Width, wings folded 29 feet 4 inch/8.94 m
Length overall 57 feet 8.75 inch/17.60 m
Height overall 18 feet 3.75 inch/5.58 m
Diameter of rotodome 24 feet/7.32 m
Weight empty 43,068 lbs/19,536 kg
Internal fuel 12,400 lbs/5,624 kg
Takeoff gross weight 57,500 lbs/26,083 kg
Maximum level speed 350 knots/403 mph/648 km/h
Maximum cruise speed 325 knots/374 mph/602 km/h
Cruise speed 256 knots/295 mph/474 km/h
Approach speed 108 knots/124 mph/200 km/h
Service ceiling 34,700 feet/10,576 m
Minimum takeoff distance 1,346 feet/410 m ground roll
Minimum landing distance 1,764 feet/537 m ground roll
Ferry range 1,462 NM/1,683 miles/2,708 km
Crew Members 5
Power Plant 2 × Rolls-Royce T56-A-427A, rated at 5,100 eshp each
Unrefueled >6 hours
In-flight refueling 12 hours

 

Electronic
countermeasure

Northrop Grumman Corporation has been awarded a contract by the Royal Netherlands Air Force (RNLAF) to upgrade the AN/ALQ-131 electronic countermeasure (ECM) pods for its F-16 aircraft fleet. The upgrade includes new threat detection and jamming capabilities to allow aircraft to operate safely in the modern threat environment.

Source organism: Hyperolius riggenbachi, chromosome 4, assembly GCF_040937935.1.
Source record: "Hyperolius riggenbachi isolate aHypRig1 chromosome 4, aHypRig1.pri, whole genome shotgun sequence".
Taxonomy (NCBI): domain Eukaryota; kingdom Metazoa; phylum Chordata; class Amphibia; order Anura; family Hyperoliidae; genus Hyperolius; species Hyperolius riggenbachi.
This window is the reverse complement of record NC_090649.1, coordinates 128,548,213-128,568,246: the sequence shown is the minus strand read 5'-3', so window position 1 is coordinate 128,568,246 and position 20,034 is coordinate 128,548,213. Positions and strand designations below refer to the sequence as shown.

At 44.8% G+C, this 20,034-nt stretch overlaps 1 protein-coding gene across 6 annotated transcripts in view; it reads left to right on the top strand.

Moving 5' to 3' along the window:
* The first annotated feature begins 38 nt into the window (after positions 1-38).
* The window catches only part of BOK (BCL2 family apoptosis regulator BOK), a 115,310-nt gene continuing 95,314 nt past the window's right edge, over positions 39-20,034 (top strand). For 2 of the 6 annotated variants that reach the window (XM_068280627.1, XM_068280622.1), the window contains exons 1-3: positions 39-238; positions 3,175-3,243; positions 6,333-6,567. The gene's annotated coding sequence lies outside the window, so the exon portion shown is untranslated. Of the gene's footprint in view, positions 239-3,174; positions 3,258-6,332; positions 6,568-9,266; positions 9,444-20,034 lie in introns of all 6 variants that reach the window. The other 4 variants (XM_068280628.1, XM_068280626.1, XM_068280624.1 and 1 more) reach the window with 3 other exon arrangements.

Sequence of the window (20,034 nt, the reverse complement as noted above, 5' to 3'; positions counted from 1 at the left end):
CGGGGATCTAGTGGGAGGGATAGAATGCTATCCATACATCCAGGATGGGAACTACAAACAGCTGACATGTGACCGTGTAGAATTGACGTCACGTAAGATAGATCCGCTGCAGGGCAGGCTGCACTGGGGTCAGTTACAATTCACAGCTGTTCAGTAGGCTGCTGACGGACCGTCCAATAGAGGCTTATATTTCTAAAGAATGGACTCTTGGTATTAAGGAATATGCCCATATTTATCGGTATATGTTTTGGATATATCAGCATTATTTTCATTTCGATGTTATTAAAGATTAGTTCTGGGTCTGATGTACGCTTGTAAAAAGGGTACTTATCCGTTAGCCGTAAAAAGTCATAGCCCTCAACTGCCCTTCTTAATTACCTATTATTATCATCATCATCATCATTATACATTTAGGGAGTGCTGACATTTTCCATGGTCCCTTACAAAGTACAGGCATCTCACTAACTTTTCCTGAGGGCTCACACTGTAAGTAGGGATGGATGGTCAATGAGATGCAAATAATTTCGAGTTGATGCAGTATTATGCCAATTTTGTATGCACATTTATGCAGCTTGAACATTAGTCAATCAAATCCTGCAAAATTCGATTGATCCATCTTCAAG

Currently operational in the United States and 11 other countries, the Northrop Grumman AN/ALQ-131 pod is one of the most successful ECM systems ever built
Currently operational in the United States and 11 other countries, the Northrop Grumman AN/ALQ-131 pod is one of the most successful ECM systems ever built

Air defense capabilities in hostile and unstable regions have grown rapidly in sophistication in recent years, presenting an increased threat to military aviation. Northrop Grumman’s Digital Receiver/Exciter adds fifth-generation aircraft electronic warfare technology to the AN/ALQ-131, providing the flexibility to remain ahead of emerging threats.

«The digital technology in the AN/ALQ-131 upgrade provides a significant leap in capability for electronic countermeasures, giving RNLAF aviators a superior level of protection wherever their missions take them», said Doctor Robert Fleming, vice president, programs, Northrop Grumman.